The perfect picnic It's best to do a little planning before you head outdoors. The proper attitude helps make dining alfresco fresh.

August 12, 1998|By Helen Burton | Helen Burton,Chicago Tribune

There are picnics. And then there are Picnics. The difference is mainly a matter of style. You can grab an old blanket, load a foam cooler with peanut butter sandwiches, potato chips, paper plates and a six-pack of your favorite beverage and head for the beach. Essentially, what you've got there is a picnic.

What if, instead, you rustle up a color-splashed tablecloth or a couple of wild beach towels, latch onto a real picnic basket or a rope-handled kids' toy tub, fill it with fun, seasonal foods that you serve with bright acrylic tableware?

Yes, planning is involved - but not necessarily more time.

For instance, look what you can do with that humble peanut butter sandwich: For each sandwich, blend about 3 parts peanut butter to 1 part cream cheese and 1 part bottled fruit chutney (such as mango). Spread on thinly sliced raisin-nut bread. Quick as that, a sandwich with style.

A picnic blueprint

The perfect picnic can be impromptu up to a point. But a little planning will eliminate that "What did you forget this time?" question so often heard at the picnic site. Make a list and check it off as you pack.

Consider a four-part plan for a picnic so perfect an ant wouldn't dare intrude:

* Pick the people. This determines the venue and the menu. The family is fun, but consider including another family or a few friends. And if they volunteer to bring something, so much the better. Just make sure you know what they're bringing so you won't end up with too much leftover potato salad.

* Pick a place. Kids love to revisit a favorite spot, but at least once this summer try somewhere new.

* Pick a program. Once you decide where you're going, activities will suggest themselves. Remember to put on your list the appropriate paraphernalia - towels, sand toys, folding chairs, board and lawn games, cards. And check the list again before you pack up for the return trip home.

* Pick a menu. Because food is the focus of all picnic pleasures, here's your chance to be creative, so long as you obey two rules: Pack at least one thing that even picky eaters will like, and select only dishes that will travel well (see accompanying story on safety).

No rule says you have to spend hours in the kitchen readying a picnic feast. Your neighborhood deli and supermarket will be glad to do the honors, in part or in toto. Below is one such menu.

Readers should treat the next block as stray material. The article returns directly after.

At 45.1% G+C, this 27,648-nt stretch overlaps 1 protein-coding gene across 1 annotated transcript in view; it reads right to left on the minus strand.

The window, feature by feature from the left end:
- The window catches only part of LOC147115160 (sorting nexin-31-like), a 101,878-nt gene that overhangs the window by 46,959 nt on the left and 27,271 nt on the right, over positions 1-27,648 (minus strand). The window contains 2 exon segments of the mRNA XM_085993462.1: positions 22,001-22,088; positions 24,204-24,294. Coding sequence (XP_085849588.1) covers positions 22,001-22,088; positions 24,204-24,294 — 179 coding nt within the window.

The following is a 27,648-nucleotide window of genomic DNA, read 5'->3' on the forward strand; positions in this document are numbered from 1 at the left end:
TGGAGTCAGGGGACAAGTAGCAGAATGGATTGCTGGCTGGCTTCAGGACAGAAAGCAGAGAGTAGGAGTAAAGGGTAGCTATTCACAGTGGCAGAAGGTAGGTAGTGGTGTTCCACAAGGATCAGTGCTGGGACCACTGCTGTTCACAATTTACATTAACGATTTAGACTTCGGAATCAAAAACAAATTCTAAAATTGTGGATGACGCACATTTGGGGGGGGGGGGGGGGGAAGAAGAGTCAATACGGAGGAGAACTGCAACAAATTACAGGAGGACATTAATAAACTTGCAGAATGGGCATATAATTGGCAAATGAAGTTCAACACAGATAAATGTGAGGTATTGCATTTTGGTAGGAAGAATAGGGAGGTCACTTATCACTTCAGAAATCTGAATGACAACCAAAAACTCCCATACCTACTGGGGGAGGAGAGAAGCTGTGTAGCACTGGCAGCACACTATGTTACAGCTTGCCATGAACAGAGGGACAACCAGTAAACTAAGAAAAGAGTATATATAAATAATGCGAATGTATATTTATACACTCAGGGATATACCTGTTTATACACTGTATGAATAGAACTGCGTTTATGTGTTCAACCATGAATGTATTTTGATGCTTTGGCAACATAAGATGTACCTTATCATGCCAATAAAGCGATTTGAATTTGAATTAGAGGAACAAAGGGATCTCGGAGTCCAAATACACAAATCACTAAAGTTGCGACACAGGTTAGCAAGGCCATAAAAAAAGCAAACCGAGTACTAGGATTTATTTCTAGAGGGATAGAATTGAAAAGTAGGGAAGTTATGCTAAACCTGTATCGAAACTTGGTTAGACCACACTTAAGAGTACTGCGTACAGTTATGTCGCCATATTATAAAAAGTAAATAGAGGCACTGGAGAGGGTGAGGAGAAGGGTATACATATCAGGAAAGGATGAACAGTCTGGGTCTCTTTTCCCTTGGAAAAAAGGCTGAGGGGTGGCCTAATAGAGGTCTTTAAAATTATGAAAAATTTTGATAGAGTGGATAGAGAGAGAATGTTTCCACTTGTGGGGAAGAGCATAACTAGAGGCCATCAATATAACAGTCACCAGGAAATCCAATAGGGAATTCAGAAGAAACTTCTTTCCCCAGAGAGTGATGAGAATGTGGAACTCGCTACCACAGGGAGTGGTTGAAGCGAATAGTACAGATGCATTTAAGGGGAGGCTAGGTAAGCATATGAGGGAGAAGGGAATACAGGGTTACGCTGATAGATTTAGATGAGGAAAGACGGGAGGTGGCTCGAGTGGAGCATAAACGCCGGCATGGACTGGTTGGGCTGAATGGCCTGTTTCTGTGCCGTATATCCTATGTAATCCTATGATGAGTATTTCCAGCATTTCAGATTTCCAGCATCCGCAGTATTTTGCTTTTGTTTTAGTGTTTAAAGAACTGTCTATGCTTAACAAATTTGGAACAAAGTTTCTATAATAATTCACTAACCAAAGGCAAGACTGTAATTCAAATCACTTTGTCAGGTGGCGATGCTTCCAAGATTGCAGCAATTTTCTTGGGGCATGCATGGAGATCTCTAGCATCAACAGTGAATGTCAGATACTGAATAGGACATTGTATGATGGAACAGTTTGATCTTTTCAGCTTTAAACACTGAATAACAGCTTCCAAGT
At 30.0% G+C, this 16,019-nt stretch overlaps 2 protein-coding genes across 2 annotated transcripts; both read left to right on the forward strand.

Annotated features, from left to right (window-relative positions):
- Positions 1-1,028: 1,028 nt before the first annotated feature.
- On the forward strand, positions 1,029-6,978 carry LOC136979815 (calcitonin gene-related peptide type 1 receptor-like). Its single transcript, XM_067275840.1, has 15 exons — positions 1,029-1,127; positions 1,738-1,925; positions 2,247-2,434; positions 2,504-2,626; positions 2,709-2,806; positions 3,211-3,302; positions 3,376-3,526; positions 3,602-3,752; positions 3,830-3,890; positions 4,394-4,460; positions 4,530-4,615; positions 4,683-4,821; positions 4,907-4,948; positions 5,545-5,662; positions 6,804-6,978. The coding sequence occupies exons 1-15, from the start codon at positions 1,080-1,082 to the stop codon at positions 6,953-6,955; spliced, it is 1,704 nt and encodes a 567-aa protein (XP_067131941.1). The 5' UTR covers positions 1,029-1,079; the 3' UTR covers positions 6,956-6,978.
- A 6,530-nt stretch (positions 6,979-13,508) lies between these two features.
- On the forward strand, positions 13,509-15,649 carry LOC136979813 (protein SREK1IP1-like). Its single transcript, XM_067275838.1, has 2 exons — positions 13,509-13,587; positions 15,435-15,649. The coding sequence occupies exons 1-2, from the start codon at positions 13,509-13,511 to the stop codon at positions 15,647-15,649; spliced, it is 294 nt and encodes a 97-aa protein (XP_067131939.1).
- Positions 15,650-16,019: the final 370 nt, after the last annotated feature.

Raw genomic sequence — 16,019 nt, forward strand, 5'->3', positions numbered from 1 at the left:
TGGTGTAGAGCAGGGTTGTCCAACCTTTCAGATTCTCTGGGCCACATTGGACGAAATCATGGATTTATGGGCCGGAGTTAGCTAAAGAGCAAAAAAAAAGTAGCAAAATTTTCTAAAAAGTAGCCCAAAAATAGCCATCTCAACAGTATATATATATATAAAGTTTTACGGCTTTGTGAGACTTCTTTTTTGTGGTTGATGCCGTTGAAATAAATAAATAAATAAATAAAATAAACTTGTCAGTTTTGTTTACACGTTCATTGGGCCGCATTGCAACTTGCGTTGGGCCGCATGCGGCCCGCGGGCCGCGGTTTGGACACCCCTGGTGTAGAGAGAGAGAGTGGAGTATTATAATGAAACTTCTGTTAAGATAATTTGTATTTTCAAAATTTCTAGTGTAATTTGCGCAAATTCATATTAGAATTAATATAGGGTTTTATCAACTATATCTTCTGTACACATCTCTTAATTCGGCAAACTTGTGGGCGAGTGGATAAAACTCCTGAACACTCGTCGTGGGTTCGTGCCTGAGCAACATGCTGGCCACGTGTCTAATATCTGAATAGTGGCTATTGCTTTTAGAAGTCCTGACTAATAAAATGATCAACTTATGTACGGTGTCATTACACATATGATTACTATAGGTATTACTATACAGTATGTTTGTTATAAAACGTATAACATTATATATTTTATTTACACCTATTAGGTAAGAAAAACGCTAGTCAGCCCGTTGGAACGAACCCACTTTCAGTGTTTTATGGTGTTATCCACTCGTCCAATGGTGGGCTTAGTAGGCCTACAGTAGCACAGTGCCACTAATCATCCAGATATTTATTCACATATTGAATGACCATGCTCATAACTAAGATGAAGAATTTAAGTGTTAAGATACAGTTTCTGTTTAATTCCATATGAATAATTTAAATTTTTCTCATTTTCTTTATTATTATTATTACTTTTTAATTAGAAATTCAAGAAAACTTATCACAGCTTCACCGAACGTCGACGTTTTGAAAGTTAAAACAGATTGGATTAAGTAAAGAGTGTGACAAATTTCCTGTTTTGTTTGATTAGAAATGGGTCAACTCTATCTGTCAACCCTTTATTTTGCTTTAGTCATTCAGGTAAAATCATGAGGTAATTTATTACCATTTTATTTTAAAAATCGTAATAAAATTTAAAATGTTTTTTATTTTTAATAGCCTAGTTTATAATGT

When you want to make something different, try the recipes that follow the deli picnic suggestions.

Deli picnic

The menu: cold, hand-carved Chicken 'n' Salsa, Cowboy Beans, Green Treasure Salad, parkerhouse or dinner rolls, fudge-frosted cake and fresh fruit, lemonade.

* To prepare the chicken, pick up a whole rotisserie chicken the day before and refrigerate. Fill the cavity with a mild salsa; wrap, snuggled up to a freezer pack. If your group is big on salsa, take along an extra jar.

* To make the Green Treasure Salad, take advantage of the many bagged mixes available. When you get home, transfer the greens to a large zipper bag, keeping the dressing separate. At picnic time, add dressing to the bag, zip closed and shake. For extra color and zing, toss in a few gems from the salad bar such as pitted Greek olives, baby corn or halved cherry tomatoes.

* To keep your foods cold en route to the picnic, consider this practical idea suggested in the "Pillsbury Party Cookbook." Pick up a carton of deli coleslaw - made with a vinegar dressing - and freeze it for at least 24 hours. The slaw will thaw en route to the picnic, keeping other foods cold along the way.

* Rolls are neater if you split and butter them at home. Or try the new flavored spreads in the dairy case.

* Instead of canned beans, try some from the deli or the bean-and-meat combos, such as Lloyd's Cowboy Beans, found in the meat case. Heat the 20-ounce tub in your microwave and wrap well to keep hot.

* Fun touch: Tie a few colorful helium balloons to a liter of soda. Not only are they decorative, but if the kids wander away, the balloons can help them locate your picnic site more easily.

Safety tips for picnickers

* Keep your hot dish safely hot in one of the new, padded carriers, or wrap it in several layers of newspaper. Pack cold dishes with ice or freezer gel packs. Particularly susceptible to bacteria are dairy products, fish, meat and poultry.

* Unless you're sure of the water supply, take bottled or filtered water to drink.

* Ice lasts longer frozen in juice cans instead of quick-to-melt ice cubes.

* Food you pack still frozen will probably be just right when you're ready to eat.

* To safely cool hot food, transfer it to a cool container and refrigerate promptly to keep bacteria from growing.

* Pack moistened towelettes or baby wipes.

* If you use an insect spray, wait 15 minutes before taking out any food.

Spicy Cabbage Salad With Chili-Rubbed Flank Steak

Makes 6 servings


3 large cloves garlic, minced

1 piece (1-inch) fresh ginger, minced

1/2 cup fresh lime juice

3 tablespoons each sugar, fish sauce or vegetable oil

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